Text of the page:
Music as Software – A New Age?
It is undeniable that the digitalisation of music has changed the game forever – and mostly for good. Access is easier now than ever before, for both consumer and artist. However, artists are now to edit their albums after they have released them to the public. Strangely, this rise in digital editing has come at a point in a time where vinyl, the rawest music medium, is making such an unprecedented comeback.
The question is, are we going to lose what little spontaneity and, to an extent, authenticity is left in the way we consume music in this digital age?
To give some examples, both Kanye West and Drake have patched their recent albums, Drake’s Scorpion released in June 2018, with Kanye editing every single song and even adding an extra track (‘Frank’s Track’) on The Life of Pablo in 2016. I won’t go into detail about every change that they made, firstly because they changed so much it would take too long (you can find that information very easily), but also because I want to think about the impacts of the action, not so much the action itself. Many of these changes are not totally ground-breaking and could be easily missed to the untrained ear (an extra line here or a sample change there), but nonetheless the original product is changed.
The public’s initial reaction to when this was first done, predominantly with Kanye’s The Life of Pablo, was to compare this treatment of music to how software or games are updated – patching.
One aspect of this technology means that artists are able to respond to feedback or criticism from their fans, though whether this is a positive or negative outcome is completely subjective. Though artists clearly have their fans in mind when they produce their work, I personally wouldn’t want a piece of music changed because of anyone’s opinion but the artists’; I believe that music is for the artist just as much as it is for the consumer. As an artist (and as a person), it is never possible to please everyone, and if artists are using this technology to respond to feedback then the authenticity of the original piece of music slowly disappears.
However, Kanye tweeted that The Life of Pablo is a “living breathing changing creative expression” (I wish I could find the original tweet for this, but in classic Kanye style it has since been deleted). This would suggest that music as an art form is literally changing and is no longer a static piece of history. Alternatively, this is just code for ‘unfinished’, though if so is ‘unfinished’ necessarily a bad thing? I suppose we must ask whether we, as consumers, would rather be given a finished product, or would we rather an insight into the mind and the process behind the formation of the art itself – or will we have a choice?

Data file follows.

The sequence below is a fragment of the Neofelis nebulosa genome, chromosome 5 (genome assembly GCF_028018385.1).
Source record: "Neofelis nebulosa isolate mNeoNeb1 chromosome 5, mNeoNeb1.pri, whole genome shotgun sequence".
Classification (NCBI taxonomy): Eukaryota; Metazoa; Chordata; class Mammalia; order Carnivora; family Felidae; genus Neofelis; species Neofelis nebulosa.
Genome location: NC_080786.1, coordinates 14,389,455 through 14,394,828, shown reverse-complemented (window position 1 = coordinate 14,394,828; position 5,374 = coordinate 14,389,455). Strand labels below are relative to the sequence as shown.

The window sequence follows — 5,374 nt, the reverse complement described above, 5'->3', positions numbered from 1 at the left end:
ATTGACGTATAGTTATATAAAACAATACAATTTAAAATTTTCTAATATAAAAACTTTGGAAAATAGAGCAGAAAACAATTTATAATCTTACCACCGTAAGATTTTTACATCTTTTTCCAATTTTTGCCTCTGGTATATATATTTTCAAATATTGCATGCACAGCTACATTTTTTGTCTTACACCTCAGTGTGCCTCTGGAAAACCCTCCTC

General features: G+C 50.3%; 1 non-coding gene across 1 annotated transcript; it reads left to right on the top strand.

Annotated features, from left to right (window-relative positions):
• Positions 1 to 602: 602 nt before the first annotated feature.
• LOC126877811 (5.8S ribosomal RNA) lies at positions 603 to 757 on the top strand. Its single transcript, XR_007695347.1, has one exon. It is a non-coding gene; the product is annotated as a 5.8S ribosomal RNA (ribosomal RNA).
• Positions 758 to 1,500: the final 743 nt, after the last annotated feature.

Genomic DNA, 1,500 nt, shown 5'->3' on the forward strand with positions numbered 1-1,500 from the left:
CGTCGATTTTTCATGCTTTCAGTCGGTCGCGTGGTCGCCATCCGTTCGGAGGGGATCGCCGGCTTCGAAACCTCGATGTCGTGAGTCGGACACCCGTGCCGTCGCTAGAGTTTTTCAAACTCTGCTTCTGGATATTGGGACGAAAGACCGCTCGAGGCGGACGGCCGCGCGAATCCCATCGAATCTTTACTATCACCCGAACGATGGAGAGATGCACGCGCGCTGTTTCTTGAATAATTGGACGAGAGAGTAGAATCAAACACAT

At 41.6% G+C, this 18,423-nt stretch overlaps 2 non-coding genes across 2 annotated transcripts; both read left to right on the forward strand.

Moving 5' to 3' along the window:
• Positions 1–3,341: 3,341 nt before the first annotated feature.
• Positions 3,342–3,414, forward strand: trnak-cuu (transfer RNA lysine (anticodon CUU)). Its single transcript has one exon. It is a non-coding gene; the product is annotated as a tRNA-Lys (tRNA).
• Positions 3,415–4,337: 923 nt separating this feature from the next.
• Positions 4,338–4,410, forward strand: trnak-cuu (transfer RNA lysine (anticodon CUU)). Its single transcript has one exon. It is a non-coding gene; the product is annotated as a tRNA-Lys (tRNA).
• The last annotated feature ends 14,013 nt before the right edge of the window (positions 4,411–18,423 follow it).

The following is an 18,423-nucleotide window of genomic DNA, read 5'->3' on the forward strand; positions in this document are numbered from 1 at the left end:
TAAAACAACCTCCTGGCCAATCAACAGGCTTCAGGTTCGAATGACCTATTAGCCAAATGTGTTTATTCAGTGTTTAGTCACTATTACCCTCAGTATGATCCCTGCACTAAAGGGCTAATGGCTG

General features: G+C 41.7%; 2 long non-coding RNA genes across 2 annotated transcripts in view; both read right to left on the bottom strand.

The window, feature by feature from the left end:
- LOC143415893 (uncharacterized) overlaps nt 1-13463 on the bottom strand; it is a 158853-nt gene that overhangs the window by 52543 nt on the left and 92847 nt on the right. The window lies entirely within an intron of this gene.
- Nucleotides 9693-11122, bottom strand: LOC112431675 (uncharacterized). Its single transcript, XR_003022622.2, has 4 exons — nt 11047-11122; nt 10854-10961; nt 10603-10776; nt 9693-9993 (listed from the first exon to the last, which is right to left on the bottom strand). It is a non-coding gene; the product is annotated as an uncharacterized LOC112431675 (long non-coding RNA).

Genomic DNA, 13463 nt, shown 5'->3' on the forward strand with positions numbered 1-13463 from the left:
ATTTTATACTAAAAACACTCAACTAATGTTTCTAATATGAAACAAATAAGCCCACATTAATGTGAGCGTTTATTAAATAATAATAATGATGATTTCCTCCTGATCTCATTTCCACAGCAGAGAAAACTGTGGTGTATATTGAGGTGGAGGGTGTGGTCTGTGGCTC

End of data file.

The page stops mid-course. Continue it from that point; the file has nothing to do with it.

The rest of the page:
Kanye is clearly a fan of this new revelation as he also edited his most recent album ye, most notably on his opening track ‘I Thought About Killing You’, adding the line, “Sorry, but I chose not to be no slave”. This updated version alludes to his controversial TMZ interview where he suggested that slavery was a choice. Kanye edited this song less than a week after its release, and is continuing to edit the album months after its initial release date. As stated, his albums are a changing reflection of his actions, and that is no clearer than in this example.
However, people and artists develop and change over time. I’m sure in everyone’s past there are things that they agreed with then that they would no longer agree with now. This does not mean that those past ideas were not formative even though they are no longer an accurate depiction of your views. Music is iconic because it is of its time; take a moment to imagine if The Beatles could have changed Revolver, or if Prince had changed Purple Rain, how different the music industry could be.
Clearly not every artist is exploiting this opportunity, but it is an emerging trend that has the potential to disrupt the music industry as we know it. Where now people value original presses of vinyl records, it seems that the original versions of these digital songs and albums may come to have that same nostalgia and status.
Written by Jess Williamson